The Shaman

The shaman put the blindfold over my eyes. Lying on my back, I was instructed to let out a slow deep breath, and then another. Silence settled in, filling every pocket of space around me and I noticed the rhythm of my heartbeat. As the shaman began to shake the rattle nearly at the same pace as the internal metronome, I felt a pinched muscle in my neck from the angle of the pillow behind my head, but thought it would be disrupting to move.

I don’t quite recall exactly how I found myself making an appointment with the shaman and showing up at her secluded home in a remote woodland canyon, but I had come to the end of a long journey and I was desperate for answers that I didn’t have the courage to speak for myself.

I was ready for death. The death of a path that I had completed and which no longer served my soul’s journey in this life. I also wanted answers—I wanted to know that there was something worth the pain and anguish that was waiting for me on the other side. I wanted to be assured that there in fact was life after this impending death.

The rattle was getting louder and accompanied by a second, followed by incoherent words and phrases that were quietly, then loudly chanted. Rather than dropping into a dream-like state as I was lightly instructed to allow, I became hyper focused on the pinch in my neck that was worsening by the second. The stabbing pain was all I could feel or think about—I wished for the session to end but it was to last for at least one hour, or maybe more.

I wanted so badly to move. Even just to shift slightly. But I was immobilized by the fear of interrupting the healer in the middle of her trance state. I wished for death rather than to speak up. I instructed myself to focus on the rhythm of the rattle and drift off, but to no avail. After an excruciating hour the shaman was finished and the rattles came to a stop, the room fell silent once again. Finally, I shifted and stretched my neck, finding immediate relief, but the horror of having wasted hundreds of dollars for an uncomfortable hour-long neck ache. As the shaman came to, I could see a bit of surprise in her face at my swift alertness and she asked about the visions I saw. I had spent the entire time focusing on and fretting about my pain that I missed the experience completely. I said I couldn’t remember. She recounted the visions that came to her during the session—something abstract about a tiger, a butterfly, and a flowing river.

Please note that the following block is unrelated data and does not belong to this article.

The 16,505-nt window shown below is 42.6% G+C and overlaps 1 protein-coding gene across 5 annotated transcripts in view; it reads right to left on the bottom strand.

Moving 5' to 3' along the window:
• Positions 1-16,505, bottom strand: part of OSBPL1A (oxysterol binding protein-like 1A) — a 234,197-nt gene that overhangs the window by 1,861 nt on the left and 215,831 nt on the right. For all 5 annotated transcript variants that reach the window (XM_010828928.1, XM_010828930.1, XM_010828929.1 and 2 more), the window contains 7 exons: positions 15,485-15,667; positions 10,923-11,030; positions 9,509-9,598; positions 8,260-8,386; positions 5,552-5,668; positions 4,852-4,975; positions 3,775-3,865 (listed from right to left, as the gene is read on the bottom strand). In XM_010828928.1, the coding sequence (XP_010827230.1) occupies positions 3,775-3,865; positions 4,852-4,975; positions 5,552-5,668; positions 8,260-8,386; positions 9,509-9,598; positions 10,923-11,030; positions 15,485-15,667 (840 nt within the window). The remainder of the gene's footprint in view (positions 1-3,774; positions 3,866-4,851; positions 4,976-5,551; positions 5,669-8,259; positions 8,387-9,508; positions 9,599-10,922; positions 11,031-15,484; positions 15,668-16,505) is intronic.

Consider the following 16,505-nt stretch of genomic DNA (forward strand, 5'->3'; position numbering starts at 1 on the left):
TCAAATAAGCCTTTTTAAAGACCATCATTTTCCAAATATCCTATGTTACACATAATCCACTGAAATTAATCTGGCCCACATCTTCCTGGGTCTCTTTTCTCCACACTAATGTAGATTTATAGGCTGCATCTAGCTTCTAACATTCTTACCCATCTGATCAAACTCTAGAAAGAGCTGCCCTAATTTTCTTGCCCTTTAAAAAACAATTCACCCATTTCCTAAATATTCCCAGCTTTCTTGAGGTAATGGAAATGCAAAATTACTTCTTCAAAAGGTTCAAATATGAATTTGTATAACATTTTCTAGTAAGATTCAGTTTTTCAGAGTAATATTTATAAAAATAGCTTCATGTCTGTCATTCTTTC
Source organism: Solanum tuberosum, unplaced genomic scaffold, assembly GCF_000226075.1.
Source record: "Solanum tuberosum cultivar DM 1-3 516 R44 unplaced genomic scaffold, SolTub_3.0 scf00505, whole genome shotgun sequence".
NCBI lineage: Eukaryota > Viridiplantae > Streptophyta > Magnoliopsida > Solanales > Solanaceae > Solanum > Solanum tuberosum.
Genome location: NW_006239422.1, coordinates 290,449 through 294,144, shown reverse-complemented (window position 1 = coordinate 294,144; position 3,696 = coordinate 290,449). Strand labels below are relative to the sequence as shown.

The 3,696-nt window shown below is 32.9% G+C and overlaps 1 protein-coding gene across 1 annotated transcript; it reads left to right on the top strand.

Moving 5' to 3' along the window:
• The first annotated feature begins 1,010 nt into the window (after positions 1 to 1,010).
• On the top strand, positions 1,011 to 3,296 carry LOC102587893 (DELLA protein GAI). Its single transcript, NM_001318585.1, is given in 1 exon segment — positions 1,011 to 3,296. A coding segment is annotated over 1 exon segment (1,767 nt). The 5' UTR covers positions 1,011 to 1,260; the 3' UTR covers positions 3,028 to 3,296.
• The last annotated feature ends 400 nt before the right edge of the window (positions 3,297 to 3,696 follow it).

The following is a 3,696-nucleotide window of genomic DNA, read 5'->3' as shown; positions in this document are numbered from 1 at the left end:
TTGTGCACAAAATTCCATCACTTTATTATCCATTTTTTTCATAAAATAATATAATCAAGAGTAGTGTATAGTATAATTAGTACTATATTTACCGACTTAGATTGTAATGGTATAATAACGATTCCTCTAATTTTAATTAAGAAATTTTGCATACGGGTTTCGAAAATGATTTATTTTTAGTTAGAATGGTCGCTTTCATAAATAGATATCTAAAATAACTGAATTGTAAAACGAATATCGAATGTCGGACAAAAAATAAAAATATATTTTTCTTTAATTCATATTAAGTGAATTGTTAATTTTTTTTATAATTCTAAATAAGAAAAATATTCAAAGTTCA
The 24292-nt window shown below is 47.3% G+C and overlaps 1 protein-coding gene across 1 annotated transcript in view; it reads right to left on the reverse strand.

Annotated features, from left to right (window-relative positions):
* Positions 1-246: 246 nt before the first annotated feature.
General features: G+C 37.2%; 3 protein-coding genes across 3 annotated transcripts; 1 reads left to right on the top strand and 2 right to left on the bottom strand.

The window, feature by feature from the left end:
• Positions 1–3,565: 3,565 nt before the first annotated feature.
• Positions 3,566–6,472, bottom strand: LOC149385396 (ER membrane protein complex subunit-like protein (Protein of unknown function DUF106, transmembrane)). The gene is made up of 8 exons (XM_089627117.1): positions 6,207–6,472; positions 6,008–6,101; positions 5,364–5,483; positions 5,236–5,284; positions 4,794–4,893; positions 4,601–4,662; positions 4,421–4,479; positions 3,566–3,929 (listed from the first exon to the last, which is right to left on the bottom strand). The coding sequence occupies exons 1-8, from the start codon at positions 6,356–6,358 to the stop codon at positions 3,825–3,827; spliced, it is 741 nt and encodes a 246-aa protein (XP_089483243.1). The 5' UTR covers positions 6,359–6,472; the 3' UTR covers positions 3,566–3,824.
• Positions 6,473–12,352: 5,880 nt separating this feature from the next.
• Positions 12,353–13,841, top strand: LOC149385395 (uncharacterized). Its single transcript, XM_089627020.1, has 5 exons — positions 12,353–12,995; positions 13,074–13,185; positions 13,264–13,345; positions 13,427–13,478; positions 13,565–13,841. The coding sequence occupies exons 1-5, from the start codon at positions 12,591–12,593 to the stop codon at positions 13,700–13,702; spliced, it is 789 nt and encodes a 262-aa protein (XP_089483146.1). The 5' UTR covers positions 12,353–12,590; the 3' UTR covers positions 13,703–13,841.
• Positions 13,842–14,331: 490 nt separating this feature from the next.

My frustrations escalated as I quietly gathered my belongings and thanked her before leaving for the long drive home to the life I was trying to escape from. It was many years later that I realized that the lesson I received was profound even though I didn’t have the sort of mystical experience I was expecting. Countless times in my life I have not spoken up when put into an uncomfortable situation, more worried about the other person’s feelings than my own well-being. It cost me my entire past life, rather than a few moments of discomfort for someone else. I missed out on the experience at hand while being preoccupied and trapped in the uncomfortable situation because I couldn’t speak up. This lesson brought an awareness of my patterns of a lifetime of self-betrayal.

Is it more important to be liked so as not to disrupt the other person, or to speak your truth even if it pushes others away? Being alone isn’t all that frightening—I’ve known loneliness my whole life and haven’t died of it just yet. I’d rather form deep relationships around honesty and truth instead of superficial niceties just because that’s what “we’re supposed to do.” I have found that I’m certainly not everyone’s cup of tea and that is okay, not everyone is meant to. I do things a bit differently and I continue to walk in two very different worlds. Being a good human is more than being only good to everyone else—I have to be good and honest with myself too. However, there is always still more work to be done.


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